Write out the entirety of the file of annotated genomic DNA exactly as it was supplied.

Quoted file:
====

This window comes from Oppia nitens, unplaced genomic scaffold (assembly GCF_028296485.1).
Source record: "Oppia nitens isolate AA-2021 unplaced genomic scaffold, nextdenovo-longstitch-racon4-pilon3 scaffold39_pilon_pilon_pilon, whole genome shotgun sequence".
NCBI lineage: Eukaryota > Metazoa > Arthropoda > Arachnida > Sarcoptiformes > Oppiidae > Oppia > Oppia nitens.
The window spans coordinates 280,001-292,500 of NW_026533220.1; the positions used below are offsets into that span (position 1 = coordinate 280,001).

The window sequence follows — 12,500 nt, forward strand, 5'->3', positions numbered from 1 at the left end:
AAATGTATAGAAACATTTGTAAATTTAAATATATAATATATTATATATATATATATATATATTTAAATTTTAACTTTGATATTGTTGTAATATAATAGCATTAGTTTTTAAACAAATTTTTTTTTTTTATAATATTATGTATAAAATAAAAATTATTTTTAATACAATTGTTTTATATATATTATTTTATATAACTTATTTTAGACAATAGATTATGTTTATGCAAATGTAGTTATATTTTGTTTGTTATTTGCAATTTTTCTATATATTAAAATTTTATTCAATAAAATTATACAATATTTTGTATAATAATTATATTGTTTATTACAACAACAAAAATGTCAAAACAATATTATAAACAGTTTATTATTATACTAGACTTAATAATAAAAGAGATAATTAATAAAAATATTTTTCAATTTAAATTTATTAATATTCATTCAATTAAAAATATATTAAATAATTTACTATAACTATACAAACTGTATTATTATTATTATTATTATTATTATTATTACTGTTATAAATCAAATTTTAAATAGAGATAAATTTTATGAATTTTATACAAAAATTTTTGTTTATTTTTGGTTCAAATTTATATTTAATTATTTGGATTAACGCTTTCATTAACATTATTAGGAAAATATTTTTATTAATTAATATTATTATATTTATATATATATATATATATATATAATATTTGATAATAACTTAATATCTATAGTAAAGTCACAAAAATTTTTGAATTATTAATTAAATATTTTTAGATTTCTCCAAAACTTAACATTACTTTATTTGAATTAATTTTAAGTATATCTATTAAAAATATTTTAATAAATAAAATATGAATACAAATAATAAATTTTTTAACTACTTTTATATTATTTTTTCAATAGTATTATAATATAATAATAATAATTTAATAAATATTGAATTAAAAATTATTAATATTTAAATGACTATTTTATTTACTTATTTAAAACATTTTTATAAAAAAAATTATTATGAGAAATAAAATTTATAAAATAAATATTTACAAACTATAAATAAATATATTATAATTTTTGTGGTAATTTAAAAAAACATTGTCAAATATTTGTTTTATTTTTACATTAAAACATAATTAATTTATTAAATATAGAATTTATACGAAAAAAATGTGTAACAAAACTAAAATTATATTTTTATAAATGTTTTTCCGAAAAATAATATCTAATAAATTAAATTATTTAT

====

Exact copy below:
This window comes from Oppia nitens, unplaced genomic scaffold (assembly GCF_028296485.1).
Source record: "Oppia nitens isolate AA-2021 unplaced genomic scaffold, nextdenovo-longstitch-racon4-pilon3 scaffold39_pilon_pilon_pilon, whole genome shotgun sequence".
NCBI lineage: Eukaryota > Metazoa > Arthropoda > Arachnida > Sarcoptiformes > Oppiidae > Oppia > Oppia nitens.
The window spans coordinates 280,001-292,500 of NW_026533220.1; the positions used below are offsets into that span (position 1 = coordinate 280,001).

The window sequence follows — 12,500 nt, forward strand, 5'->3', positions numbered from 1 at the left end:
AAATGTATAGAAACATTTGTAAATTTAAATATATAATATATTATATATATATATATATATATTTAAATTTTAACTTTGATATTGTTGTAATATAATAGCATTAGTTTTTAAACAAATTTTTTTTTTTTATAATATTATGTATAAAATAAAAATTATTTTTAATACAATTGTTTTATATATATTATTTTATATAACTTATTTTAGACAATAGATTATGTTTATGCAAATGTAGTTATATTTTGTTTGTTATTTGCAATTTTTCTATATATTAAAATTTTATTCAATAAAATTATACAATATTTTGTATAATAATTATATTGTTTATTACAACAACAAAAATGTCAAAACAATATTATAAACAGTTTATTATTATACTAGACTTAATAATAAAAGAGATAATTAATAAAAATATTTTTCAATTTAAATTTATTAATATTCATTCAATTAAAAATATATTAAATAATTTACTATAACTATACAAACTGTATTATTATTATTATTATTATTATTATTATTACTGTTATAAATCAAATTTTAAATAGAGATAAATTTTATGAATTTTATACAAAAATTTTTGTTTATTTTTGGTTCAAATTTATATTTAATTATTTGGATTAACGCTTTCATTAACATTATTAGGAAAATATTTTTATTAATTAATATTATTATATTTATATATATATATATATATATATAATATTTGATAATAACTTAATATCTATAGTAAAGTCACAAAAATTTTTGAATTATTAATTAAATATTTTTAGATTTCTCCAAAACTTAACATTACTTTATTTGAATTAATTTTAAGTATATCTATTAAAAATATTTTAATAAATAAAATATGAATACAAATAATAAATTTTTTAACTACTTTTATATTATTTTTTCAATAGTATTATAATATAATAATAATAATTTAATAAATATTGAATTAAAAATTATTAATATTTAAATGACTATTTTATTTACTTATTTAAAACATTTTTATAAAAAAAATTATTATGAGAAATAAAATTTATAAAATAAATATTTACAAACTATAAATAAATATATTATAATTTTTGTGGTAATTTAAAAAAACATTGTCAAATATTTGTTTTATTTTTACATTAAAACATAATTAATTTATTAAATATAGAATTTATACGAAAAAAATGTGTAACAAAACTAAAATTATATTTTTATAAATGTTTTTCCGAAAAATAATATCTAATAAATTAAATTATTTAT